I have been involved in a series of meetings in order to develop a pathway for community members to more easily navigate our local system of care. The HealthNet task force has met for 18 working sessions, logging over 720-person hours to date to create a seamless system that serves the uninsured within Cabarrus County. Various health care and community organizations are involved in this endeavor: the Community Free Clinic, the Rowan Cabarrus Community Health Centers, Community Care of Southern Piedmont, Atrium Health/Carolinas HealthCare System – NorthEast, Carolinas HealthCare System – NorthEast Physicians Network, Cabarrus Health Alliance, Daymark Recovery Services, Cooperative Christian Ministry, and Cabarrus County Department of Human Services. All of us have the same goal in mind: to strengthen and revitalize the current health safety net for the uninsured population.

In a partnership with a team of consultants from Care Share Health Alliance, an organization that provides strategic support to other organizations forming coalition and safety nets in counties of North and South Carolina, we have strengthened our referral and enrollment system by implementing a web-based software, FHASES, to include multiple referral points and common data elements across partner agencies. Our principal goal is to increase the patient population accessing our services by 1000 within the next 12 months. With that in mind, we also want to increase individual trackability of referrals and appointments to make sure they do not get lost in the “black hole”. The collaborative has also focused in tracking population and individual data on social determinants of health. However, we will not only assess for SDOH, but also make the necessary referrals to local partners ranging from temporary housing to food pantries. This will be done using the Community Resource Hub, a platform established by Atrium Health using Aunt Bertha, that provides referral specialists the ability to close the loop.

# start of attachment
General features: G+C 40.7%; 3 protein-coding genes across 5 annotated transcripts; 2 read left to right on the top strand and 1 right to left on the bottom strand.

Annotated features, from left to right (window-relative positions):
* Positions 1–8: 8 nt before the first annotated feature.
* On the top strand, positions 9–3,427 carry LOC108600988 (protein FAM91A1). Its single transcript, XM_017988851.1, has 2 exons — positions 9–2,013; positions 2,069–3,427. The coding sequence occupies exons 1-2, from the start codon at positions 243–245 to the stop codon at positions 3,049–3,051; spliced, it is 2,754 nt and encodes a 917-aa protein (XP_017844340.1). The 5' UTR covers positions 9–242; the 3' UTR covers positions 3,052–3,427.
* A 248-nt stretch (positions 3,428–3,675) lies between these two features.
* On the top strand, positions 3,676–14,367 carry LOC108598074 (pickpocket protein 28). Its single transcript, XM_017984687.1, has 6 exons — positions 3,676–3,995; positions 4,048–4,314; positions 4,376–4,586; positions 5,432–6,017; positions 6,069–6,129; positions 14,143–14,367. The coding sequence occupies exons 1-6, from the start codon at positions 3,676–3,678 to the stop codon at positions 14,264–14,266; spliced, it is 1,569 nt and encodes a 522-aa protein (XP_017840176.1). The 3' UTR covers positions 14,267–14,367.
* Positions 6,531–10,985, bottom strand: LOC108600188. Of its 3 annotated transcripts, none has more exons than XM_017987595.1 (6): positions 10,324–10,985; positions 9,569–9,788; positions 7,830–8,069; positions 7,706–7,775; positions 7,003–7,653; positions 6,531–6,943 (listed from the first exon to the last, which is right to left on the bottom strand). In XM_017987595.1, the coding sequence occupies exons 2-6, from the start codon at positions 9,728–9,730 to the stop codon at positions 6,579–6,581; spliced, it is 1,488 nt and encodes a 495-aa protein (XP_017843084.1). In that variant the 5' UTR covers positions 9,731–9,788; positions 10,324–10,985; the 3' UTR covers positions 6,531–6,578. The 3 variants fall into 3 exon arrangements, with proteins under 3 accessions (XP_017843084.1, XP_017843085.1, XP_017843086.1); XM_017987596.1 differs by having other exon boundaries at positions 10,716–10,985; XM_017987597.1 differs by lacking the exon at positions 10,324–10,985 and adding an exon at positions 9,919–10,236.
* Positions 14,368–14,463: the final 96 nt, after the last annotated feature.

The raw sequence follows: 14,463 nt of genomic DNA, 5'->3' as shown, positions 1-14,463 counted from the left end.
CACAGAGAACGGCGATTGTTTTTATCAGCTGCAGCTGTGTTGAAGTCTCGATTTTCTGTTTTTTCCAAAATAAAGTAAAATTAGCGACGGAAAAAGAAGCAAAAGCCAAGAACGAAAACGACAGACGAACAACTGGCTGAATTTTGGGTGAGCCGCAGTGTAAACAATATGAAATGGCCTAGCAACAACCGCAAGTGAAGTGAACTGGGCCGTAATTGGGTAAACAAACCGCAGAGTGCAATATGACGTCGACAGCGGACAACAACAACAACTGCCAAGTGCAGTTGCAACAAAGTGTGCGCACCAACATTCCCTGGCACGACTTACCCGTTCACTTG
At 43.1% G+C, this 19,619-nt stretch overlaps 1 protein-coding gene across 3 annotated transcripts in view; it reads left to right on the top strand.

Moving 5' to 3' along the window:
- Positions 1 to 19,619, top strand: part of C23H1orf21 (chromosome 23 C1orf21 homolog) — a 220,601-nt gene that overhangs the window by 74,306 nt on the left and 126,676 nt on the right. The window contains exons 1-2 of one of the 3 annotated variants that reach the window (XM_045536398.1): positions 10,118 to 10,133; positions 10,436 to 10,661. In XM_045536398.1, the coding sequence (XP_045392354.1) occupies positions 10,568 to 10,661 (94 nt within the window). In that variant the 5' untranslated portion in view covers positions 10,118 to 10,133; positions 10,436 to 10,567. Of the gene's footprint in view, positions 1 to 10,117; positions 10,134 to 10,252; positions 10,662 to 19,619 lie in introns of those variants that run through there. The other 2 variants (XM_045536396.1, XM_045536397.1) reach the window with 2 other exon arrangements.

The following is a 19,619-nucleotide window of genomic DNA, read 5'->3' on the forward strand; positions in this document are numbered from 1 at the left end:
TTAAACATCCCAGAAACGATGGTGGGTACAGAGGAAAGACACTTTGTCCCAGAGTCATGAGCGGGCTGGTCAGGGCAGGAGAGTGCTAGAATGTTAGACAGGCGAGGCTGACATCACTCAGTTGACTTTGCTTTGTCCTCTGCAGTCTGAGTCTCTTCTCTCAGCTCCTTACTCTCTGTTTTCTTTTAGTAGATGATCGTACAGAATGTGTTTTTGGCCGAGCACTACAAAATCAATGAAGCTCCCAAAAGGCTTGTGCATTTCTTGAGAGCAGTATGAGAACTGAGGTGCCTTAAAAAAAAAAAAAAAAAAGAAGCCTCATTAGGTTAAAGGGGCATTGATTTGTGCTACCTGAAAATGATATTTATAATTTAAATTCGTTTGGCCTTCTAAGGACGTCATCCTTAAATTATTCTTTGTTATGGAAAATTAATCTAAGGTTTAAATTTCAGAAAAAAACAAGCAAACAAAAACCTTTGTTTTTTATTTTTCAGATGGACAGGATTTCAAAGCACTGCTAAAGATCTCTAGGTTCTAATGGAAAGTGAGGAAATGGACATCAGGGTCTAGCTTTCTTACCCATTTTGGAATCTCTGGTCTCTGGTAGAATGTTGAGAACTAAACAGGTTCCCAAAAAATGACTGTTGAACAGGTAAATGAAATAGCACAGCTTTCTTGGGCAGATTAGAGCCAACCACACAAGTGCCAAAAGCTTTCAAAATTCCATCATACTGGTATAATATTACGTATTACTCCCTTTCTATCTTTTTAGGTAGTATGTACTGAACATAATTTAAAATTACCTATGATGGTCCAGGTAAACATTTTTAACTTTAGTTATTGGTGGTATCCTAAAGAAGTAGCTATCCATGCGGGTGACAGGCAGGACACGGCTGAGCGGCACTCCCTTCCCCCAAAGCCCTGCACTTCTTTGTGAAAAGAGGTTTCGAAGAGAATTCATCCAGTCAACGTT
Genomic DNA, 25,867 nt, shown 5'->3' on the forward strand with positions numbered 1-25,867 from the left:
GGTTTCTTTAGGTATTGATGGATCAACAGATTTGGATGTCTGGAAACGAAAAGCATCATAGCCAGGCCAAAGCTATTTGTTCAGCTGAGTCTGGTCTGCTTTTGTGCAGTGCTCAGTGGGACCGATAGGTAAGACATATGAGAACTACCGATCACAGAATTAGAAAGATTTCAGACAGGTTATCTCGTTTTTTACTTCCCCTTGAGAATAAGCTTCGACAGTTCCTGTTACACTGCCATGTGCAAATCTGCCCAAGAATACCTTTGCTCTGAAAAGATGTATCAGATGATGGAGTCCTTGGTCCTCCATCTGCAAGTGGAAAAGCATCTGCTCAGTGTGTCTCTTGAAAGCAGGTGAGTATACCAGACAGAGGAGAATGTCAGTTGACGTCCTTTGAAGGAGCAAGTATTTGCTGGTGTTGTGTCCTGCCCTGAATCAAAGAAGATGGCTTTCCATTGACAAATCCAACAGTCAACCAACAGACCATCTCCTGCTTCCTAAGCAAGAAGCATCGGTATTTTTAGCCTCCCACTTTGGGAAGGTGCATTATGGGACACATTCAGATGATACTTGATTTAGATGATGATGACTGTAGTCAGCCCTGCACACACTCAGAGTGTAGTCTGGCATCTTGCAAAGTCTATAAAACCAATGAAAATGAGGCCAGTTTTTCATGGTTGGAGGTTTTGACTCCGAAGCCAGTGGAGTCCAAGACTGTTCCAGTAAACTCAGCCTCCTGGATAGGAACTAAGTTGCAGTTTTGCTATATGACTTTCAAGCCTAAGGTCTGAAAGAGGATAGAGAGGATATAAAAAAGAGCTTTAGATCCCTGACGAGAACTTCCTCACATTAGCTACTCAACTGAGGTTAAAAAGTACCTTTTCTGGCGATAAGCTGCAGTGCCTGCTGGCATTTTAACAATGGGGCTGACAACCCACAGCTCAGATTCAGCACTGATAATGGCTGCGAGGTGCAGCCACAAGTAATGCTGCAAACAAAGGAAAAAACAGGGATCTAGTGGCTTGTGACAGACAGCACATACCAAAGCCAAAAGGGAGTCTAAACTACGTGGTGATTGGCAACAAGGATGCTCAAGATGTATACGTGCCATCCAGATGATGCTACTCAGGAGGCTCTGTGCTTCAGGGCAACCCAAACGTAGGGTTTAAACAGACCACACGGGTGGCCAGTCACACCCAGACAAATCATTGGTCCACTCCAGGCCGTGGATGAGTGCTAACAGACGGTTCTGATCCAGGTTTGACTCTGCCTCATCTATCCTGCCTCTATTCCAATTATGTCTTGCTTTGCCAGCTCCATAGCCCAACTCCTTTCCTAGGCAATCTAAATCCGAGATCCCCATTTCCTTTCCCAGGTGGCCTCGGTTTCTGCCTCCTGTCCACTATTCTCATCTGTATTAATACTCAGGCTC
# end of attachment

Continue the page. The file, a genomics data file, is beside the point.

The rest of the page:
Perhaps one of the most impactful experience has been working with these local, community leaders in the efforts to strategize and continue to meet the unmet needs of the Cabarrus community. The health care environment has shifted in the last 10 years with funding and policy becoming unstable and highly politicized. It has been fantastic to see the synergy among these organizations and leaders that continue to provide the necessary services to the community, and it has been a privilege being able to support them in this effort.